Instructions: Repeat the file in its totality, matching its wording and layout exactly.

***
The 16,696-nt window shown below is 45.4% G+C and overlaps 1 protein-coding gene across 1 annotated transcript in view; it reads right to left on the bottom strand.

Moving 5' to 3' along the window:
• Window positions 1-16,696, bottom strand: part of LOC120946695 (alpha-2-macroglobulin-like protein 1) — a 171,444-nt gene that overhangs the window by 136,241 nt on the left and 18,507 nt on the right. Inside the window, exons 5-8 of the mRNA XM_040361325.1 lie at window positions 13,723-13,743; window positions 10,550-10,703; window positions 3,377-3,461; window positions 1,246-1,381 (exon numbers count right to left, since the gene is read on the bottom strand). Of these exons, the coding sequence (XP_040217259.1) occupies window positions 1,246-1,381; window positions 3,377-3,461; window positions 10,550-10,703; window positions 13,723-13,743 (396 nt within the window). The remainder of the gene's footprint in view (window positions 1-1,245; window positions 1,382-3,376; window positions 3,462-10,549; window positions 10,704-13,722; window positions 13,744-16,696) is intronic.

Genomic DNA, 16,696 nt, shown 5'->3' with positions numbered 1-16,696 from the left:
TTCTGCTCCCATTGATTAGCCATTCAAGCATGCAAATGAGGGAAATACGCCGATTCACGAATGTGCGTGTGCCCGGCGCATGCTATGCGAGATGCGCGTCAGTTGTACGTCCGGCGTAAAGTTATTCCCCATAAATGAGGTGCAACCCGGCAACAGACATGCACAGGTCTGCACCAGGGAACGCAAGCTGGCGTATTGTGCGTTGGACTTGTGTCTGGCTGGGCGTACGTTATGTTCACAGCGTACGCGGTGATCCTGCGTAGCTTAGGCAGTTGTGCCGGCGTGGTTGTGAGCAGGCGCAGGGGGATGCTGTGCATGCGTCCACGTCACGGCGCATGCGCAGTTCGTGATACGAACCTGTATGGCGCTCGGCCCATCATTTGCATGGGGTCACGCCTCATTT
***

The 16,696-nt window shown below is 45.4% G+C and overlaps 1 protein-coding gene across 1 annotated transcript in view; it reads right to left on the bottom strand.

Moving 5' to 3' along the window:
• Window positions 1-16,696, bottom strand: part of LOC120946695 (alpha-2-macroglobulin-like protein 1) — a 171,444-nt gene that overhangs the window by 136,241 nt on the left and 18,507 nt on the right. Inside the window, exons 5-8 of the mRNA XM_040361325.1 lie at window positions 13,723-13,743; window positions 10,550-10,703; window positions 3,377-3,461; window positions 1,246-1,381 (exon numbers count right to left, since the gene is read on the bottom strand). Of these exons, the coding sequence (XP_040217259.1) occupies window positions 1,246-1,381; window positions 3,377-3,461; window positions 10,550-10,703; window positions 13,723-13,743 (396 nt within the window). The remainder of the gene's footprint in view (window positions 1-1,245; window positions 1,382-3,376; window positions 3,462-10,549; window positions 10,704-13,722; window positions 13,744-16,696) is intronic.

Genomic DNA, 16,696 nt, shown 5'->3' with positions numbered 1-16,696 from the left:
TTCTGCTCCCATTGATTAGCCATTCAAGCATGCAAATGAGGGAAATACGCCGATTCACGAATGTGCGTGTGCCCGGCGCATGCTATGCGAGATGCGCGTCAGTTGTACGTCCGGCGTAAAGTTATTCCCCATAAATGAGGTGCAACCCGGCAACAGACATGCACAGGTCTGCACCAGGGAACGCAAGCTGGCGTATTGTGCGTTGGACTTGTGTCTGGCTGGGCGTACGTTATGTTCACAGCGTACGCGGTGATCCTGCGTAGCTTAGGCAGTTGTGCCGGCGTGGTTGTGAGCAGGCGCAGGGGGATGCTGTGCATGCGTCCACGTCACGGCGCATGCGCAGTTCGTGATACGAACCTGTATGGCGCTCGGCCCATCATTTGCATGGGGTCACGCCTCATTT